Planning a Long Distance Move

When making a long distance move, it’s important to realize that planning will quickly become your best friend. Well-laid plans will make sure that you leave nothing to chance when the sale of your home, all your life’s possessions and hundreds (or thousands) of miles are involved. Which is why following these few tips will make your life, and your move, a lot easier.

Store Documents in a Safe Place

The last thing you want is to lose an irreplaceable, vital document you need for the closing of your home. This is where making copies comes in. Obviously, keeping the originals is also important, but having an extra set, just in case, is a good way to go.

Allow Time

Don’t allow the new owners of your house to move in until the day of the closing. To have them move in before would only put unnecessary pressure on both parties, and you wouldn’t want them to be put out if the plans change. For the same reason, don’t plan on moving into your new home until the day of your closing either.

Review Your Documents

To ensure a smooth closing – or one as close to smooth as possible – review the needed loan documents beforehand. You may not be able to detect all mistakes present in the forms, but giving yourself more time will make you more likely to catch potential snafus before closing day.

Drive Your Own Car

After the closing is done, pack up the car and get ready to move into your new abode. And we do mean pack up your car. Although you can ship your car, that adds unnecessary expense (barring specific circumstances when it might be needed), so driving your car is a way to save money during your move out of state.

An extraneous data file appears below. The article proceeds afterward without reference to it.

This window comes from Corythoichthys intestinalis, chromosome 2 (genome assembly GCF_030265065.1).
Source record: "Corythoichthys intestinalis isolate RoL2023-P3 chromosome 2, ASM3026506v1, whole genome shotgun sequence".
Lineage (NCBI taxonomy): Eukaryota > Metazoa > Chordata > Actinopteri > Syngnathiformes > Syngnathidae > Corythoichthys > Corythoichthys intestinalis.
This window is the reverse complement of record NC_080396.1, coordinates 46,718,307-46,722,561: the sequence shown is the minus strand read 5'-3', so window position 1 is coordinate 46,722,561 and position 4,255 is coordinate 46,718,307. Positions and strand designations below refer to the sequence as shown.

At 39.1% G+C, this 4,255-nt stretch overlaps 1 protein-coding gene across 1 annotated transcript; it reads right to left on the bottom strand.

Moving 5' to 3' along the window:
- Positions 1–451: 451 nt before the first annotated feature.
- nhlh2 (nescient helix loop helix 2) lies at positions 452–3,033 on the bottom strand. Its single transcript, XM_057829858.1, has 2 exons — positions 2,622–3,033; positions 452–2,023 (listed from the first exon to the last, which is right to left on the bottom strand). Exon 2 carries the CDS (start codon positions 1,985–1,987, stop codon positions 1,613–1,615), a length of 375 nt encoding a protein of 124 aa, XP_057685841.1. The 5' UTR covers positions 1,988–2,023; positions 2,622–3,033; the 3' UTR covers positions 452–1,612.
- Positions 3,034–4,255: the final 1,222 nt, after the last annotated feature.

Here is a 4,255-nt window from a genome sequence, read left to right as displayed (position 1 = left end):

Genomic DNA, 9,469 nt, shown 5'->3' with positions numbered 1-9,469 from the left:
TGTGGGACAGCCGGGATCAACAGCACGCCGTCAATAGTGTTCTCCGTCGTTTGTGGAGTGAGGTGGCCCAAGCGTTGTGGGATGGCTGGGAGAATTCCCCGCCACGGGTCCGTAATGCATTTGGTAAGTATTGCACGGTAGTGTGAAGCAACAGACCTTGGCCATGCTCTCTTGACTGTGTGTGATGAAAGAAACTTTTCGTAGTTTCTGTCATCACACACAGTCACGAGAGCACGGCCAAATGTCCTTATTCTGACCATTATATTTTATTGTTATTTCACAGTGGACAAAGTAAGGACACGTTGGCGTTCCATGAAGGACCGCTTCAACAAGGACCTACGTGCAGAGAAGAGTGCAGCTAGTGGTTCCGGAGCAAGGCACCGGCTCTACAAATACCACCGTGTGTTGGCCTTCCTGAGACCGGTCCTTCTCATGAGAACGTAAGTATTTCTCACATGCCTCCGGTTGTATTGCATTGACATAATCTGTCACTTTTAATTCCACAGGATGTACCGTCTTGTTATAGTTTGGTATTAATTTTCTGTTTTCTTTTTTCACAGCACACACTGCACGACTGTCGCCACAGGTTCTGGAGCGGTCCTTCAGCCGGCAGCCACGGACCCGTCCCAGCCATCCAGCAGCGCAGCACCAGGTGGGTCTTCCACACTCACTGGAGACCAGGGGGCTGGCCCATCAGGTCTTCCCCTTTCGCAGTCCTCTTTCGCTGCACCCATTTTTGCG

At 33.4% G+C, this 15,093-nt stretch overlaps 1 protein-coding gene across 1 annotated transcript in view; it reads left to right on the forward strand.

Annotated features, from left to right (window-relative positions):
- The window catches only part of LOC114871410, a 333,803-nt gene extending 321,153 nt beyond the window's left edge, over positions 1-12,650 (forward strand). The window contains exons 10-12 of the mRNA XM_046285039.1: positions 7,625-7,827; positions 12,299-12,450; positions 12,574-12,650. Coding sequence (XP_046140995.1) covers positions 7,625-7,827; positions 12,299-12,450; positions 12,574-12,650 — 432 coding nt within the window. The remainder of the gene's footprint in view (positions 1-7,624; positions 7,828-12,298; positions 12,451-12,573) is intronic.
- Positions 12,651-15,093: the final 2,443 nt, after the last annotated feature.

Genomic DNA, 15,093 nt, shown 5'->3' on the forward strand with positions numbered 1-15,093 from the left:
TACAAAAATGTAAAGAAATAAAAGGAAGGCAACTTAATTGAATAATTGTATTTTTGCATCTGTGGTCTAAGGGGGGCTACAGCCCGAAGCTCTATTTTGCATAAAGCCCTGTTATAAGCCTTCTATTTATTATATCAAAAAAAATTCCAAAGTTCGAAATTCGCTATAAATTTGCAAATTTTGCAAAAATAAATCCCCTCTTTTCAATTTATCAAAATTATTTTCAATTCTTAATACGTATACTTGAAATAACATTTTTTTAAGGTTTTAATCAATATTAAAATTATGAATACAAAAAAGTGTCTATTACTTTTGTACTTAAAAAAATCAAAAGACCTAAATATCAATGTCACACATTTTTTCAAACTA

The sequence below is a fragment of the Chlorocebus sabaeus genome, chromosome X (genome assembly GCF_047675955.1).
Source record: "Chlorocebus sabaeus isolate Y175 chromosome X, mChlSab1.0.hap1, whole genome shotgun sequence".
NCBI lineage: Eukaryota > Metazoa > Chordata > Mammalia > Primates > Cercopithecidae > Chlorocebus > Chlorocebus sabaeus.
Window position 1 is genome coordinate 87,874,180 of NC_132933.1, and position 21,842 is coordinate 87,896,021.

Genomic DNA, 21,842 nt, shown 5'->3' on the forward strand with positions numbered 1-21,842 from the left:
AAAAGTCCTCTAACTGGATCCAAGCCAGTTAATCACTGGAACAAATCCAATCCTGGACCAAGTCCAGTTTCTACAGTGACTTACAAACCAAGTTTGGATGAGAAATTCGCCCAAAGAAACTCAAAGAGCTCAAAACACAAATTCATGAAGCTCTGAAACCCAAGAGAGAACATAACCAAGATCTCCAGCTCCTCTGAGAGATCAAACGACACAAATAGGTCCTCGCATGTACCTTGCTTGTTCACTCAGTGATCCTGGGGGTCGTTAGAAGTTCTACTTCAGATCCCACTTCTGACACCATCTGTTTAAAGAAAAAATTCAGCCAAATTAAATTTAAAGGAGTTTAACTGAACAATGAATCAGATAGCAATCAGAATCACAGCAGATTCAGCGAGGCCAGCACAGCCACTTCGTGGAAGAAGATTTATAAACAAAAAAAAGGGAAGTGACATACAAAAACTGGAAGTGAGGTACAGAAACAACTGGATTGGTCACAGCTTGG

Get Your Bearings

A long distance move means changing cities, neighborhoods and possibly climates, so get ready for a shift in your mindset as well. Before you hop across state or country lines, make a list of the important contact information you’ll need in your new town – the pharmacy, doctor’s office, the best pizza place in town. Once you’re scrambling around unpacking and figuring out your new city, you won’t also want to be frantically looking for a doctor. It pays to do this research ahead of time and to keep it in a safe, memorable spot, so you can find it when you need it most. It might also be a good idea to email it to yourself and your family members and to input these new contacts into your phone, so they’ll be easily accessible.

 

Please note that this editorial content was produced by staff of Moveboxer.com, who are not employed by ForSaleByOwner.com or by Tribune Digital Marketplaces. This article has been republished for additional education purposes. This article is not affiliated with any links or products that appear on the on the same pages. Read more about our editorial policy.